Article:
• Payton Pan

West Texas and the Battle for a Clean Energy Future

It takes strength to stand against the times. And ignorance too.


These were my thoughts as I drove drown a dusty road towards Midland, a small town in the West Texas desert. It’s where I took the photo (Green Future) Grim Present.

The town was built on the foundation of a booming oil industry, a foundation that has provided steady income and a thick flow of jobs through countless pumpjacks. But this foundation is cracked, and grows weaker every year. With the generation of green energy on the horizon, it's not hard to see a future where renewable energy sources become cheaper, safer, and more accessible than their greenhouse competitors. The proposal of a carbon tax that's floating around now is an idea that would bring us to this horizon even sooner. Surely this transition is one that would be positive for our planet and economy, but what will it mean for all the workers in the non-renewable industry, like those I met in Midland?

There are so many people in this world who can’t afford to worry about Climate Change. When you’re close enough to the bottom line, the only choice you have is to punch a card and feed your family. Environmental impact plays no role in this decision nor should it. But as a country, is it not our duty to provide more options to working-class Americans? Oil used to be the lifeblood of Midland, Texas- its only industry. But with the arrival of renewable energy options, everything changed. New jobs were installed alongside the towering wind turbines.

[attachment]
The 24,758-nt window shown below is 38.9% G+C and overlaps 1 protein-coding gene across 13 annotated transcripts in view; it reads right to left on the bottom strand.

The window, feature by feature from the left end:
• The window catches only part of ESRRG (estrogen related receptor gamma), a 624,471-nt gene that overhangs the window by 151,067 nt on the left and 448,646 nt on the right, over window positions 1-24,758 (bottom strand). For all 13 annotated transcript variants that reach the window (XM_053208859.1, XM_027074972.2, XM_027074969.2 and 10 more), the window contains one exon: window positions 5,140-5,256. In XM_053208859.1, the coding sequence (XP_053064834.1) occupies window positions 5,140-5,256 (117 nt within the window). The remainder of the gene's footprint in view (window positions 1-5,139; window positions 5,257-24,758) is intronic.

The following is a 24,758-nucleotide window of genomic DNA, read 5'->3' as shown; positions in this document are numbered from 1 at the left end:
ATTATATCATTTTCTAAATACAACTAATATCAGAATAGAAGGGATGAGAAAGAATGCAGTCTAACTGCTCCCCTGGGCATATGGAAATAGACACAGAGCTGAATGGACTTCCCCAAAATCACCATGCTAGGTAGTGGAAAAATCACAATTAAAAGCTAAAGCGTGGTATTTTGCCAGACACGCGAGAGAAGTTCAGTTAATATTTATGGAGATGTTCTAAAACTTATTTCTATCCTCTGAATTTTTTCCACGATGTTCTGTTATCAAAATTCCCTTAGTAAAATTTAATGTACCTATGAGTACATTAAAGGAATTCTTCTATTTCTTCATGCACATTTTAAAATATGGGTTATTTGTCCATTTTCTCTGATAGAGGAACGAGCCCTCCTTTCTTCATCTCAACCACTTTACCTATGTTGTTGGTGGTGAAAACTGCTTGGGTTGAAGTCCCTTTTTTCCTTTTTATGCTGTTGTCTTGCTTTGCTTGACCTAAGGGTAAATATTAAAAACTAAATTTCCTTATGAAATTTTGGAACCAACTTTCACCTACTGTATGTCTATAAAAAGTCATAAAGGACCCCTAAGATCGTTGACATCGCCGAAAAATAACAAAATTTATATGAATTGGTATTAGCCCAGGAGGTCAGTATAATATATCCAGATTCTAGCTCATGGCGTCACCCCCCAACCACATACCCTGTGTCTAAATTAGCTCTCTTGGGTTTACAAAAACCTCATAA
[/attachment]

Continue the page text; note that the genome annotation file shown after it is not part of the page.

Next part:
Coal and Oil towns across the country have two choices. They can follow the suit of some towns I passed in Texas, where residents clung to what they knew, and remained hopeful for a fossil fuel bounce-back. In these towns, the remaining pumpjacks are being slowly surrounded on all sides by solar and wind energy. It’s truly an eerie sight to see these turbines rising up above the hills, encroaching on the rusty, creaking jacks.

The second option is one of hope, not brown dust. We can embrace the future, and instead of letting towns wilt into ghost towns, we can provide a new avenue of jobs to embrace the workers in need of options. The time has come where we can no longer cling to the past and its energy sources. The longer we wait, the more innocent towns will meet their deserted end. I hope these photos express the stark contrast between the two options we all have. And remember them the next time you make a big decision, whether it’s choosing a car, or choosing a senator.


Go green or go home,

Payton

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